"I don’t agree with the charges. Of course, we did everything we could. We are willing to make other improvements, but I think that today, speaking of services and structure, we can’t criticize the Imola circuit. Before making any changes to the track, we have always asked the drivers’ opinion".
Meanwhile, on the starting grid, Celso Itirebe Fratini - the Rete Globo journalist - sees Senna behaving in an unusual way. Usually, after the car is positioned on the grid, Ayrton stays inside the car to wait for the start of the race with his helmet on, despite the weather: during all his ten years of career, he never took it off in those twenty minutes of waiting. This time, instead, he incomprehensibly takes it off. Itirebe tells:
"Before the start he was weird, different. Usually he jokes, talks and laughs with his mechanics. That Sunday he didn’t. He was silent, worried. There is one thing that surprised me: he was motionless, with his hands on the rear wing, his eyes lost on his car as if he was touching it in silence. This for three or four minutes. A girl even came to ask for an autograph but he refused".
Ayrton is nervous. He spends his time trying to focus, keeping his eyes closed. Then he puts his helmet on again. The race director gives the green light to do the formation lap. Interestingly, after Ratzenberger’s accident, on Saturday afternoon Simtek thought about retiring its second car driven by David Brabham for the Grand Prix, leaving a place for the out-qualified Paul Belmondo’s Pacific. However, Bernie Ecclestone convinced the British team to race, so on Sunday Simtek goes on track with just the car number 31. Finally, it is decided to not give the final spot to anybody, leaving it empty. As usual, Ayrton starts to warm up his tyres and to study his car’s behaviour. People on the grandstands go crazy for him and the two Ferraris. After the formation lap, the cars line up on the starting grid. It’s 2:00 p.m.. The roar of the engines rises. The asphalt vibrates. At the race start all the drivers go away except the Benetton of the Finnish driver JJ Lehto that doesn’t move.
"I don’t know what happened. I know that, when I put the car in gear, the engine was working. Then I released the clutch and I didn’t move. I felt a big hit on my back and I hitted the right arm in the cockpit: I don’t have any comments, it’s incredible".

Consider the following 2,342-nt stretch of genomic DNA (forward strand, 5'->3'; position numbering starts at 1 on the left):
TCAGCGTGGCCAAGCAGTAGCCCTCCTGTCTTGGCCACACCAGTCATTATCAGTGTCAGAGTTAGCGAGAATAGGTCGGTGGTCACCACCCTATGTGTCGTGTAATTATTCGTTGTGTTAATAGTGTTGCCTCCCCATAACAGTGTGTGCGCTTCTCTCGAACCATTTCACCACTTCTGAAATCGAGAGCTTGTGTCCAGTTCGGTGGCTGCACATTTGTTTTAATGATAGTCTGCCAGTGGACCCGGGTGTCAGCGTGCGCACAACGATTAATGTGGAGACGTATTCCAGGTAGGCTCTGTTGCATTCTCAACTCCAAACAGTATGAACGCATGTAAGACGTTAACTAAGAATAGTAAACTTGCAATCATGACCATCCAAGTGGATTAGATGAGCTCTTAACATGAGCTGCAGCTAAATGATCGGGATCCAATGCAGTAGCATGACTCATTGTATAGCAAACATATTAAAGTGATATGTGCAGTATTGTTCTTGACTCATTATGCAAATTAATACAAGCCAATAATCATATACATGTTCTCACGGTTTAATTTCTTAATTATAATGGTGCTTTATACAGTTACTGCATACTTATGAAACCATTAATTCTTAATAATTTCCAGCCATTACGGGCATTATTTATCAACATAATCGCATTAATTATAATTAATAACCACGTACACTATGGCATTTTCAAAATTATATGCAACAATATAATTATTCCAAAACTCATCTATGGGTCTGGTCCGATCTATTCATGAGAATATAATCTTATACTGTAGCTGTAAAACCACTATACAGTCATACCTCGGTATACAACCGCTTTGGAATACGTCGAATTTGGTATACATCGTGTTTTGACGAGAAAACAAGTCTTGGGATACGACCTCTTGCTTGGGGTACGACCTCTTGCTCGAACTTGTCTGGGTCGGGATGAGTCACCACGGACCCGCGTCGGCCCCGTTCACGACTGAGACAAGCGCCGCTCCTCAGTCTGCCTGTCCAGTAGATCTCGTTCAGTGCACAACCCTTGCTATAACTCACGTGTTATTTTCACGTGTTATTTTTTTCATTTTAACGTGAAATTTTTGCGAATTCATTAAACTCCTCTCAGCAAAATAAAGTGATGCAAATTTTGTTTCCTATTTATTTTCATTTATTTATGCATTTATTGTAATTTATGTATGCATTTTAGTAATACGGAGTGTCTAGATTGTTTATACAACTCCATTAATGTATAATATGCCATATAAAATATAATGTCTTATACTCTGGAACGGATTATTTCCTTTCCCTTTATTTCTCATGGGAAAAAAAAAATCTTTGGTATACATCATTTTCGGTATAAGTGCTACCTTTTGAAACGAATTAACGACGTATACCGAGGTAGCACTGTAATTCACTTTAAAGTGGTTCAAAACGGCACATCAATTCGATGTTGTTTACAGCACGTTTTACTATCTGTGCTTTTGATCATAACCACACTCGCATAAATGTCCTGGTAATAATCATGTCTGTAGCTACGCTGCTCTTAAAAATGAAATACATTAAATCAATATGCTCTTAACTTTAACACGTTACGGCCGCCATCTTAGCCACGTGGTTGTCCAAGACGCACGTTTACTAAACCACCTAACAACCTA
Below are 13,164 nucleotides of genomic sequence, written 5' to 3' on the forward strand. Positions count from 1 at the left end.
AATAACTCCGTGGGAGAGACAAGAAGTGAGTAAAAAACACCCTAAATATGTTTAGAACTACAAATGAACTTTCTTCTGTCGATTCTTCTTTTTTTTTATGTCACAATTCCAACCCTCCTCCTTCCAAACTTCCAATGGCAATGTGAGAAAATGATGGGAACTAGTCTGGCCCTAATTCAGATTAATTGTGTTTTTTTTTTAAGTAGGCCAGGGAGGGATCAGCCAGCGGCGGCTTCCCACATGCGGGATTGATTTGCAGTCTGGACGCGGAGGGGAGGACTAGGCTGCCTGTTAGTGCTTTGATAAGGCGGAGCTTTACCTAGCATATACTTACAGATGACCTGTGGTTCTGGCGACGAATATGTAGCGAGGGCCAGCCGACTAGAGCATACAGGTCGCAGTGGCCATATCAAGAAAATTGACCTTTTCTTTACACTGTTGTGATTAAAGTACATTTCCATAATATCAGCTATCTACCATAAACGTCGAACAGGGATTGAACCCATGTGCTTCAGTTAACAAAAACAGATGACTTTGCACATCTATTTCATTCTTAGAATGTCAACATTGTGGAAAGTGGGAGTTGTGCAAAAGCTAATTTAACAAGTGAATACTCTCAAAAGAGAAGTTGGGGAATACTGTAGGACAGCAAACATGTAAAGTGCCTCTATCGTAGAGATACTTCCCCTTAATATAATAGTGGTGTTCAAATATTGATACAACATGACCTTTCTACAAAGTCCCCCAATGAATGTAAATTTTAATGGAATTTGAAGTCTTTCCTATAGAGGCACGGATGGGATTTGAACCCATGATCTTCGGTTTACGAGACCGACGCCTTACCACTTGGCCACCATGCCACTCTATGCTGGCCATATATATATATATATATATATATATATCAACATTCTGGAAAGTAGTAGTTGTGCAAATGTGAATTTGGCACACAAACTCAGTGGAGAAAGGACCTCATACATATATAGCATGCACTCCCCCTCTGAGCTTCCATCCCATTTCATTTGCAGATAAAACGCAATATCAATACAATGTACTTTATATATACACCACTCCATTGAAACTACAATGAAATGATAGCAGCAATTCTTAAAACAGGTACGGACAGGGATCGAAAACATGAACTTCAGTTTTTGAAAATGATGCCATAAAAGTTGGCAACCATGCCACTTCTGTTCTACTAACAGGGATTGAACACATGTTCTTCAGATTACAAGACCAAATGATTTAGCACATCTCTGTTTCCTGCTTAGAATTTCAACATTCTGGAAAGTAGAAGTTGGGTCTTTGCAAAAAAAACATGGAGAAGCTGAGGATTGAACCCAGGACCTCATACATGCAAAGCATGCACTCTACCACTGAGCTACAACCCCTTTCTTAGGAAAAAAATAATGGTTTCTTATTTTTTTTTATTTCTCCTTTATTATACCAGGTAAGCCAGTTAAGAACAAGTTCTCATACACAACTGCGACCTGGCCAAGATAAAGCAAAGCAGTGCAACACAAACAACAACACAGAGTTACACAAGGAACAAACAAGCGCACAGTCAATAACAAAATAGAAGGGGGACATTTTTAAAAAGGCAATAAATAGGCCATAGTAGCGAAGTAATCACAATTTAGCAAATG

What happened? When the green light went on, Lehto’s car, which was fifth, had a technical issue and the engine stopped, leaving the Finnish driver to be still on the grid. The cars behind him went quickly on the sides to avoid him but Pedro Lamy, who started twenty-second, saw the obstacle at the last moment. The high speed and the presence of other cars on his sides makes the crash inevitable. The Lotus literally smashes Benetton’s rear end and drifts for about a hundred meters, stopping by the pit lane exit.
"I moved to the left because I saw that there wasn’t anyone, then the driver ahead of me moved and I saw the Benetton standing still. I tried to avoid it but I was too quick, I was about to put the fourth gear at about 180 km/h. I got scared, but I don’t think I am to blame".
Both drivers don’t suffer any serious consequences, except some aching, but all the debris from the two cars fly in every direction. Some of them go into the grandstands and hit eleven people. In particular, Antonio Mauro Maino, a real estate developer from Courmayeur who is twenty-eight years old, is hitted by a tyre. He is suddenly helped and on Sunday evening is carried at Bellaria hospital of Bologna, where undergoes a brain surgery due to a frontal hematoma. These are dramatic hours for his family, which arrived in Bologna from the Aosta Valley. A few days after, doctors issue a statement that doesn’t hide the seriousness of the injuries, but which contains concrete hopes of recovery:
"He’s in a medically induced coma. He underwent a surgery due to a frontal hematoma and now the prognosis is positive".